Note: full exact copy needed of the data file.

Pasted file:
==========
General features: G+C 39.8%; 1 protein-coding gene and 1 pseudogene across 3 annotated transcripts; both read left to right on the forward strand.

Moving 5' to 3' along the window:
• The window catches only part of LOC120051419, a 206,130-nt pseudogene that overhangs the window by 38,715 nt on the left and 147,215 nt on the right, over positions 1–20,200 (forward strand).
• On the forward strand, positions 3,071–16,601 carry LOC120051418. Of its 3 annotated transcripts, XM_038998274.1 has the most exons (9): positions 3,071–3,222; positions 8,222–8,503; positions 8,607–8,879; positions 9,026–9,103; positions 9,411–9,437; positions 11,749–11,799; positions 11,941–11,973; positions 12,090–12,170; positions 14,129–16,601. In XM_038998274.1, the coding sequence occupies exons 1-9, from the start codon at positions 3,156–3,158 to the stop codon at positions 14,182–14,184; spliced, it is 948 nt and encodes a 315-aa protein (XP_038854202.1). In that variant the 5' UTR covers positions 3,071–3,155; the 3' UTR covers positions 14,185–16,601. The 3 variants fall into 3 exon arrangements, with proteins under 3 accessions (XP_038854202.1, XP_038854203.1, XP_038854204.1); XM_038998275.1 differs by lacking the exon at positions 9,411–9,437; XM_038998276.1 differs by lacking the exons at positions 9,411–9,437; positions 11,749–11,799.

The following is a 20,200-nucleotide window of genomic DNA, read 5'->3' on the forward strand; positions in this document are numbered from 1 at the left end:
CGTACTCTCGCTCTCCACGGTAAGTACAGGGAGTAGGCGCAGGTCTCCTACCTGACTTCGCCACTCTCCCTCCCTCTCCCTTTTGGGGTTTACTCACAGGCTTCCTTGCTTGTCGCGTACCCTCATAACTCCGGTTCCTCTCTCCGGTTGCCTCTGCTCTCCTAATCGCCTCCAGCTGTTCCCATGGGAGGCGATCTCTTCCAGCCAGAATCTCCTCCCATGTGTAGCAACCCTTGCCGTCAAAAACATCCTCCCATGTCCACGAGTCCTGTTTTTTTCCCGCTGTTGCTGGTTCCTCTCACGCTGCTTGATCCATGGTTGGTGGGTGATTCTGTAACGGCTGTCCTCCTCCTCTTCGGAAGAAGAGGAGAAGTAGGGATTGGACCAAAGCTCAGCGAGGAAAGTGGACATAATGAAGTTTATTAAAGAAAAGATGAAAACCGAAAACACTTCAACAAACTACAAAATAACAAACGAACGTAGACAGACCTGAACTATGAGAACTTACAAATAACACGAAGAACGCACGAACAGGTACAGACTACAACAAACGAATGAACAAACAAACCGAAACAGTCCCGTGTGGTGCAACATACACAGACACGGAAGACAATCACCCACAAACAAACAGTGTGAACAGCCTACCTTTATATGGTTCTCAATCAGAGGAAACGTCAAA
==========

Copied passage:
General features: G+C 39.8%; 1 protein-coding gene and 1 pseudogene across 3 annotated transcripts; both read left to right on the forward strand.

Moving 5' to 3' along the window:
• The window catches only part of LOC120051419, a 206,130-nt pseudogene that overhangs the window by 38,715 nt on the left and 147,215 nt on the right, over positions 1–20,200 (forward strand).
• On the forward strand, positions 3,071–16,601 carry LOC120051418. Of its 3 annotated transcripts, XM_038998274.1 has the most exons (9): positions 3,071–3,222; positions 8,222–8,503; positions 8,607–8,879; positions 9,026–9,103; positions 9,411–9,437; positions 11,749–11,799; positions 11,941–11,973; positions 12,090–12,170; positions 14,129–16,601. In XM_038998274.1, the coding sequence occupies exons 1-9, from the start codon at positions 3,156–3,158 to the stop codon at positions 14,182–14,184; spliced, it is 948 nt and encodes a 315-aa protein (XP_038854202.1). In that variant the 5' UTR covers positions 3,071–3,155; the 3' UTR covers positions 14,185–16,601. The 3 variants fall into 3 exon arrangements, with proteins under 3 accessions (XP_038854202.1, XP_038854203.1, XP_038854204.1); XM_038998275.1 differs by lacking the exon at positions 9,411–9,437; XM_038998276.1 differs by lacking the exons at positions 9,411–9,437; positions 11,749–11,799.

The following is a 20,200-nucleotide window of genomic DNA, read 5'->3' on the forward strand; positions in this document are numbered from 1 at the left end:
CGTACTCTCGCTCTCCACGGTAAGTACAGGGAGTAGGCGCAGGTCTCCTACCTGACTTCGCCACTCTCCCTCCCTCTCCCTTTTGGGGTTTACTCACAGGCTTCCTTGCTTGTCGCGTACCCTCATAACTCCGGTTCCTCTCTCCGGTTGCCTCTGCTCTCCTAATCGCCTCCAGCTGTTCCCATGGGAGGCGATCTCTTCCAGCCAGAATCTCCTCCCATGTGTAGCAACCCTTGCCGTCAAAAACATCCTCCCATGTCCACGAGTCCTGTTTTTTTCCCGCTGTTGCTGGTTCCTCTCACGCTGCTTGATCCATGGTTGGTGGGTGATTCTGTAACGGCTGTCCTCCTCCTCTTCGGAAGAAGAGGAGAAGTAGGGATTGGACCAAAGCTCAGCGAGGAAAGTGGACATAATGAAGTTTATTAAAGAAAAGATGAAAACCGAAAACACTTCAACAAACTACAAAATAACAAACGAACGTAGACAGACCTGAACTATGAGAACTTACAAATAACACGAAGAACGCACGAACAGGTACAGACTACAACAAACGAATGAACAAACAAACCGAAACAGTCCCGTGTGGTGCAACATACACAGACACGGAAGACAATCACCCACAAACAAACAGTGTGAACAGCCTACCTTTATATGGTTCTCAATCAGAGGAAACGTCAAA